New Handgun Permit Board Meets, Sets Rules for Going Forward
Four of five members of the Handgun Permit Review Board are new, but that’s not all that’s changing for the embattled panel.
The board, which hears appeals to state police decisions on handgun permits, met Monday night in Crownsville for the first time since Gov. Lawrence J. Hogan Jr. (R) appointed the four new members in May. Hogan was forced to name the members after the Maryland Senate voted down three of his appointees during the General Assembly session.
Lawmakers also passed a bill that would have repealed the board altogether, but Hogan vetoed that measure. An override vote is likely when the Legislature reconvenes in January.
But in a small hearing room on Monday, the board’s new chairman, retired federal Judge Frederic Smalkin, sought to reassure a crowd of 30 or so people that the board will move forward with a backlog of appeals requests and will do so with a new, shared understanding of applicable law.
“I have had firearms all my life and I know how to use them. And I know the firearm itself is not usually the problem, it’s the people. And we’re here to take a look at that and fairly and reasonably review particular actions taken by the Maryland State Police,” Smalkin said during brief comments at the organizational meeting. He declined to answer additional questions after the board adjourned.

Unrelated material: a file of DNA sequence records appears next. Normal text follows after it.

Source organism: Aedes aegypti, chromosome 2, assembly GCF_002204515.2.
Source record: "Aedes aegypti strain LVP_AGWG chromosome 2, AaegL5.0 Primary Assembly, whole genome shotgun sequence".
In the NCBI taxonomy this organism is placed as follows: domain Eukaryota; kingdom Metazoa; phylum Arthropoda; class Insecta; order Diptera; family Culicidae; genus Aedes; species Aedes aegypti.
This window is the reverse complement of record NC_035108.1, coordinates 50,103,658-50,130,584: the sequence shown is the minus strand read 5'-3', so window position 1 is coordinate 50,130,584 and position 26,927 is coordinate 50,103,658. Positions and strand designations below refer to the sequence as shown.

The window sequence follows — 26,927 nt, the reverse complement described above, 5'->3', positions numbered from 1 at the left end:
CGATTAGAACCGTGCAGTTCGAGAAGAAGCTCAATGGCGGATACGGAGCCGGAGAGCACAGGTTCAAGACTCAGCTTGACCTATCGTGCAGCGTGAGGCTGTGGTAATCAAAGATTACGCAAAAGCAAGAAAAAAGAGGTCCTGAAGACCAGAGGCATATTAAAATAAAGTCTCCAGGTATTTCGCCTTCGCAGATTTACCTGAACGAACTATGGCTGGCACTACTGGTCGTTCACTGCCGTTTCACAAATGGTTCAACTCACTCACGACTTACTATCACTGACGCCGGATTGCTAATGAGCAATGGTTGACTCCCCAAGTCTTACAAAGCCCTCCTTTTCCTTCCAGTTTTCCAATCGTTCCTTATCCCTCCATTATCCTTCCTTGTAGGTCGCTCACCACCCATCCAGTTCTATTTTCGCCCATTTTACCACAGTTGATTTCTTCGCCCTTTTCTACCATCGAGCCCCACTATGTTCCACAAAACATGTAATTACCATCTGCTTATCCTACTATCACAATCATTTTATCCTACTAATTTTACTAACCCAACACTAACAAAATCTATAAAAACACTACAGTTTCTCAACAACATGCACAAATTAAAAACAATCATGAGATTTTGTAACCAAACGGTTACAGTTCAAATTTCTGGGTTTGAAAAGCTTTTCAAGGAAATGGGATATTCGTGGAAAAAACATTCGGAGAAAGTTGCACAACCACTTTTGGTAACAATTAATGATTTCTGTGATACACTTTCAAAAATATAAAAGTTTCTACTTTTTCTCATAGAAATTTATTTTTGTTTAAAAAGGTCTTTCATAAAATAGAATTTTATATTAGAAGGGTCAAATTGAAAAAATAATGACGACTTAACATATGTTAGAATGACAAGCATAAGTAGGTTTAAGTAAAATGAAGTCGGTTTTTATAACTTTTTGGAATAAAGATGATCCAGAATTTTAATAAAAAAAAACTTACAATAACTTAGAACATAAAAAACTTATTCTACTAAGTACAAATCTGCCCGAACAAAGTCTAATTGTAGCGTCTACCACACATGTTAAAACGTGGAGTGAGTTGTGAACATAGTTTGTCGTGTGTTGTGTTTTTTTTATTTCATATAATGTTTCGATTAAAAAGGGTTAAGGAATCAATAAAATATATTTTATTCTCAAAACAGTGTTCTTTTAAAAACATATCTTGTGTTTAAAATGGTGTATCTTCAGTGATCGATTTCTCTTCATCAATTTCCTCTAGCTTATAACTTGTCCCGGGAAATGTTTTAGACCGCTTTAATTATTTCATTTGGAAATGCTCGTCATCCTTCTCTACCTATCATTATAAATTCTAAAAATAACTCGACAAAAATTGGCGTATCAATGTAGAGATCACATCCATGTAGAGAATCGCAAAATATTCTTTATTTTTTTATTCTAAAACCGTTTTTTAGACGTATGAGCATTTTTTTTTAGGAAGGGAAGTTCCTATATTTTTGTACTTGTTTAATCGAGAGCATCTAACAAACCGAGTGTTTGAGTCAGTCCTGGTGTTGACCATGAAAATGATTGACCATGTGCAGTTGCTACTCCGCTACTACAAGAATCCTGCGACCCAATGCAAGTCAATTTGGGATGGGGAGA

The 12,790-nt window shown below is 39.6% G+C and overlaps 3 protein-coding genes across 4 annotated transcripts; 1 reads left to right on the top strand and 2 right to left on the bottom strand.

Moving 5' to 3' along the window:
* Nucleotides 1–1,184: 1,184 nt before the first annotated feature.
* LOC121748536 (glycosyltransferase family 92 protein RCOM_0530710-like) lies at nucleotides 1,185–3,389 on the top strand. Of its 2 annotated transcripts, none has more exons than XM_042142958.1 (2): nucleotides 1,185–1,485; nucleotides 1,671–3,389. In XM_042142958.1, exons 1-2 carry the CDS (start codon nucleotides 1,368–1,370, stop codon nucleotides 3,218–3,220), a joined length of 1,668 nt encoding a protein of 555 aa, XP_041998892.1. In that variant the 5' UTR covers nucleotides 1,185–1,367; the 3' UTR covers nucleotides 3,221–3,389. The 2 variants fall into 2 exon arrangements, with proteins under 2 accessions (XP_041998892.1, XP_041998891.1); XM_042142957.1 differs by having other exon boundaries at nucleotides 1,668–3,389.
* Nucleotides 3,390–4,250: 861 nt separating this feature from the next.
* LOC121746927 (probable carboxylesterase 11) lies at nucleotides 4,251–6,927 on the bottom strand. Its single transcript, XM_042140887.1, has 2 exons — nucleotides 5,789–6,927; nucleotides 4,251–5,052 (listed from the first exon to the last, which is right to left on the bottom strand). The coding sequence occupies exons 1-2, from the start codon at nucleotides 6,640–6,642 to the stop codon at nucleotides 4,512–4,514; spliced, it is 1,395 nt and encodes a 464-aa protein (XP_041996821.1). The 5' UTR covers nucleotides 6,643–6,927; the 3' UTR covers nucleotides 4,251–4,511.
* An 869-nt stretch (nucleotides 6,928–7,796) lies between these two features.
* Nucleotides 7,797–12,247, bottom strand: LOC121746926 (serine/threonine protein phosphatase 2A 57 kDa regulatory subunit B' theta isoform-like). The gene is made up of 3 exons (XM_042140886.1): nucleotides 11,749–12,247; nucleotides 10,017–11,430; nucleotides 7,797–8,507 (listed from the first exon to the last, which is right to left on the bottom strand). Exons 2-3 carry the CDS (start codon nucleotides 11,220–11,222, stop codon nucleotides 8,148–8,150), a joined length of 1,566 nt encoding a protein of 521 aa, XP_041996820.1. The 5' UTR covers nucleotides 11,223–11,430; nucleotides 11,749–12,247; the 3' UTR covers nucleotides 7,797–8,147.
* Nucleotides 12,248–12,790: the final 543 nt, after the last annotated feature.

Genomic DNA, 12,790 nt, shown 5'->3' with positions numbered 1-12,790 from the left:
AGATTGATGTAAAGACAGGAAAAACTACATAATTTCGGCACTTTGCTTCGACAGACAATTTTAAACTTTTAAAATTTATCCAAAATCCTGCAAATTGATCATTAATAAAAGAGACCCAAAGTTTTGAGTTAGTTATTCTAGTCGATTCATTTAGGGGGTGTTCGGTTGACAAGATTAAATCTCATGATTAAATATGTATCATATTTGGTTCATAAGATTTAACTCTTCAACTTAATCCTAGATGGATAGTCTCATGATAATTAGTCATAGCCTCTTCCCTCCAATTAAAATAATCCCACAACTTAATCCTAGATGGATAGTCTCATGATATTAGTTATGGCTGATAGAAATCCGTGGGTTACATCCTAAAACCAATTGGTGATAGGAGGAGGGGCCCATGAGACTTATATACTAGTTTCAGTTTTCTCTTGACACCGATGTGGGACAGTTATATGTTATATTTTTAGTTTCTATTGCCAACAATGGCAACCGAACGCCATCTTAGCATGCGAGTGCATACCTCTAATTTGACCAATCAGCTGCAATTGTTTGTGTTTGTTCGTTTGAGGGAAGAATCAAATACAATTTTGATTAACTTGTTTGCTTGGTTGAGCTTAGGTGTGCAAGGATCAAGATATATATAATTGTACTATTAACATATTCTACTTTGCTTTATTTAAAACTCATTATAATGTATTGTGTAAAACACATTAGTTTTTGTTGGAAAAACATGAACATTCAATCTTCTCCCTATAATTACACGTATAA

Smalkin was joined by other new members of the board: James Ballard, former director of law enforcement for the Pentagon, and Daniel Crowley, a former member of the U.S. Army military police who once worked as counsel to the Montgomery County Senate delegation.
The fourth new appointee – Nicholas Paros, a former major with the Maryland State Police and deputy superintendent of the Maryland Natural Resources Police – was absent from the meeting. Jacques Cowan, a Montgomery County Police detective who specializes in firearm crimes, is the only returning member to the board.
Ballard said in federal service, he put aside political and personal views to decide whether contract security officers should be issued firearm permits. He promised to do the same in his new role.
“As a member of this board I promise to fair and impartial, to look at each case for the individual substance,” he said. “I have no predetermined allegiance to any special interest group, to the Maryland State Police or any political party.”
Going forward, the board will decide cases based on preponderance of the evidence and will limit hearings to 10 minutes per side, under most circumstances.
The board will also limit new information being brought forward during hearings, allowing only under some circumstances evidence that was not presented in initial applicants or appeals filings.
“Under no circumstances will the Board consider irrelevant evidence,” the new rules state.
The board will meet more frequently – weekly, on Monday, except for holidays. Appeals will be handled like dockets in court, with a minimum of 15 days’ notice before a hearing. Smalkin said he is also working to get the board’s hearings moved to Baltimore on a regular basis, with the ability for the board to meet in alternate locations as well.